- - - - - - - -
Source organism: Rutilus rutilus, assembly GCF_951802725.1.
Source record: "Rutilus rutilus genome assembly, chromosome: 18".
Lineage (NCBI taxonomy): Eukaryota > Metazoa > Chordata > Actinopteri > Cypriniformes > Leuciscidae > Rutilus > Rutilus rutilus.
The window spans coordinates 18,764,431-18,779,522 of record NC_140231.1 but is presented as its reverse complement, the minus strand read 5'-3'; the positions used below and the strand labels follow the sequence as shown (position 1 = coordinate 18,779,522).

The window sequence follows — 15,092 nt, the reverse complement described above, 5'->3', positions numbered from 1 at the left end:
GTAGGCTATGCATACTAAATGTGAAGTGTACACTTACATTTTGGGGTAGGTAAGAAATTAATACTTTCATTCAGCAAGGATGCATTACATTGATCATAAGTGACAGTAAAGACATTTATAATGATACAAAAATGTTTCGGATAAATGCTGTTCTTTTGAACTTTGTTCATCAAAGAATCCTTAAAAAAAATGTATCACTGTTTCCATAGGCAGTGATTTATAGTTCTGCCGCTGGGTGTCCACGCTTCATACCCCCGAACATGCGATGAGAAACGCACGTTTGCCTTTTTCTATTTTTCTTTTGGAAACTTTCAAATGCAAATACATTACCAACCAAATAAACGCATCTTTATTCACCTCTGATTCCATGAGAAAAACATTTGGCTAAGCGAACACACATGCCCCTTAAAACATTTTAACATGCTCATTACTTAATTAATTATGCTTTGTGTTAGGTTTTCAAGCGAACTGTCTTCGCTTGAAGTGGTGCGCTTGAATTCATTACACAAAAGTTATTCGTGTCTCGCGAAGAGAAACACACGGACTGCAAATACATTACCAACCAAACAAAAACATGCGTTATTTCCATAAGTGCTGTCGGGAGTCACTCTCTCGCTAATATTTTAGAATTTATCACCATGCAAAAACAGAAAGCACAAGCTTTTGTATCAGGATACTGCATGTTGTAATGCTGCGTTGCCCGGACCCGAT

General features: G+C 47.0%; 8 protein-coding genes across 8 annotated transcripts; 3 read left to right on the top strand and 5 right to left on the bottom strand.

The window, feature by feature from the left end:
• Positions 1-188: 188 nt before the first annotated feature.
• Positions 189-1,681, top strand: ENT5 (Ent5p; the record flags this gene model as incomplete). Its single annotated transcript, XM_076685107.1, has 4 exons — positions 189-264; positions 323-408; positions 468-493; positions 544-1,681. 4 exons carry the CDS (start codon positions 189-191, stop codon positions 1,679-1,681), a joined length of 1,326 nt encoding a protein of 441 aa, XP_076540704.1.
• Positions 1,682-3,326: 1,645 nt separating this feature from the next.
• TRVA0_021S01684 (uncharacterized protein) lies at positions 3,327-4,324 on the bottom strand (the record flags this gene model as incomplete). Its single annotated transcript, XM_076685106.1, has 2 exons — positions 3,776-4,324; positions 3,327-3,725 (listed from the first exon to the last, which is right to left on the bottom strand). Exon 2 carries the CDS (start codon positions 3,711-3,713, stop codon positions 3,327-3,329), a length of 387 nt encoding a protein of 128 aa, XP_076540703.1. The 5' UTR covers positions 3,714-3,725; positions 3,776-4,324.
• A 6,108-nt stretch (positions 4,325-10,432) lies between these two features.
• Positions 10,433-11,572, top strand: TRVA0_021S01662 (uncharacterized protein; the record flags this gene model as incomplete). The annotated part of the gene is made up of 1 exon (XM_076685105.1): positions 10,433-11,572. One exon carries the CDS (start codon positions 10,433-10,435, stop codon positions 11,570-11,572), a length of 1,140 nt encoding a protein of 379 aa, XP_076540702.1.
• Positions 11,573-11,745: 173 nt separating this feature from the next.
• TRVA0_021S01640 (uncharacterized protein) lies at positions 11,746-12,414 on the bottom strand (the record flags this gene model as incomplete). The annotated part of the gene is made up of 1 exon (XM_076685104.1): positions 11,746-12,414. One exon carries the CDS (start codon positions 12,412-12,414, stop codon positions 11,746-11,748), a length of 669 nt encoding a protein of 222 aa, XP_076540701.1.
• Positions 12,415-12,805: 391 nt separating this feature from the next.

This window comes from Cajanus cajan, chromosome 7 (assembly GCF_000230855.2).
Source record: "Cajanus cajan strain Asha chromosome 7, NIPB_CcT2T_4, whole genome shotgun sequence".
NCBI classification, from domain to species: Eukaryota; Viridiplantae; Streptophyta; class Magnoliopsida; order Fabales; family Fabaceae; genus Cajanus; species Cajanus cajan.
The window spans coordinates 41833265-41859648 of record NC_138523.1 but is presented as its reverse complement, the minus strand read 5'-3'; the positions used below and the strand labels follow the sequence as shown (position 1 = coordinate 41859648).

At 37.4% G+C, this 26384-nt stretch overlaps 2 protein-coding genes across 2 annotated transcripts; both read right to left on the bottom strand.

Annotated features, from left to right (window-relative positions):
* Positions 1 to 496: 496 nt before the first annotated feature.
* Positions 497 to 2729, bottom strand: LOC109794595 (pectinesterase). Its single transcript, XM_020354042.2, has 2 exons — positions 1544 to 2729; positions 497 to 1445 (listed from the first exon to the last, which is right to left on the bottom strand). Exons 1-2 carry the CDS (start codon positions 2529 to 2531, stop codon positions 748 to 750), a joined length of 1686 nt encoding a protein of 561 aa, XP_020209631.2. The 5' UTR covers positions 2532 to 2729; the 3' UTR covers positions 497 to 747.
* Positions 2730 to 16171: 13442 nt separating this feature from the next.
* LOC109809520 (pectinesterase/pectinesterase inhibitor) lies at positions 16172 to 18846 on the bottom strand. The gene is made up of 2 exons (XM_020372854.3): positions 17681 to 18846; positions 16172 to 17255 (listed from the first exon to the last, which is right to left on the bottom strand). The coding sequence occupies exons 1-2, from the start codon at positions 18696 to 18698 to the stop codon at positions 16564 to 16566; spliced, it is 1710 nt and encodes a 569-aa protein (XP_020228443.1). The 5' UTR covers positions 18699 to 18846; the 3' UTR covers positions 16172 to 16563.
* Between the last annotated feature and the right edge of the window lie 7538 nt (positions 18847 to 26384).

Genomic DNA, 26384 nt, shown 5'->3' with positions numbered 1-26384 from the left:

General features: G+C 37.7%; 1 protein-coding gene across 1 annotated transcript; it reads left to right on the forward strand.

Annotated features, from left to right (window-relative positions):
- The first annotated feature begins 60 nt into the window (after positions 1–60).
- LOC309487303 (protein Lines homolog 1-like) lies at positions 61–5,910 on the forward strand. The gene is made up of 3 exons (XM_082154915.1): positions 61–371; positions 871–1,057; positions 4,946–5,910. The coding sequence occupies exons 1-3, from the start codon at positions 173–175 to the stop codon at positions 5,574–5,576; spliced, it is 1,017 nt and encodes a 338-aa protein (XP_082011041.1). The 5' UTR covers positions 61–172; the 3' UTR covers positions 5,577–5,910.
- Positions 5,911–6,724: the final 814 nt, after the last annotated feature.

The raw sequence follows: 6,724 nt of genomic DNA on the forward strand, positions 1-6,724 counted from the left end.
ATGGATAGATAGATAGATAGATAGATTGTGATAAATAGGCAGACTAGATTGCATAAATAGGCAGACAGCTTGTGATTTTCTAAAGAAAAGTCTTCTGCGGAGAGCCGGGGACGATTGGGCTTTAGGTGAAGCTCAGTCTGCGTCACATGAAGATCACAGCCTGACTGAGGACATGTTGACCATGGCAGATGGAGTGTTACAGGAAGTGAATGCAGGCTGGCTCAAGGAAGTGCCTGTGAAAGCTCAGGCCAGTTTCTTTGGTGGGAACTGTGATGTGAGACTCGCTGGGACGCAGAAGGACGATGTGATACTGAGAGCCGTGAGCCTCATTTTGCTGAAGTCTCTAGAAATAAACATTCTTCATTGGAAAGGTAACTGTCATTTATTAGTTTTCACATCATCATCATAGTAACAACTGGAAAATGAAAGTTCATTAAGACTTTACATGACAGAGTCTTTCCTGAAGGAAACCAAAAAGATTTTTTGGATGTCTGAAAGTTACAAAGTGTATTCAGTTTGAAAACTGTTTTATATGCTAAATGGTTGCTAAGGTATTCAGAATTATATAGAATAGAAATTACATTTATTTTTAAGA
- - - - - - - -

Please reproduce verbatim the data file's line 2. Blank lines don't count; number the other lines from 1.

Source record: "Rutilus rutilus genome assembly, chromosome: 18".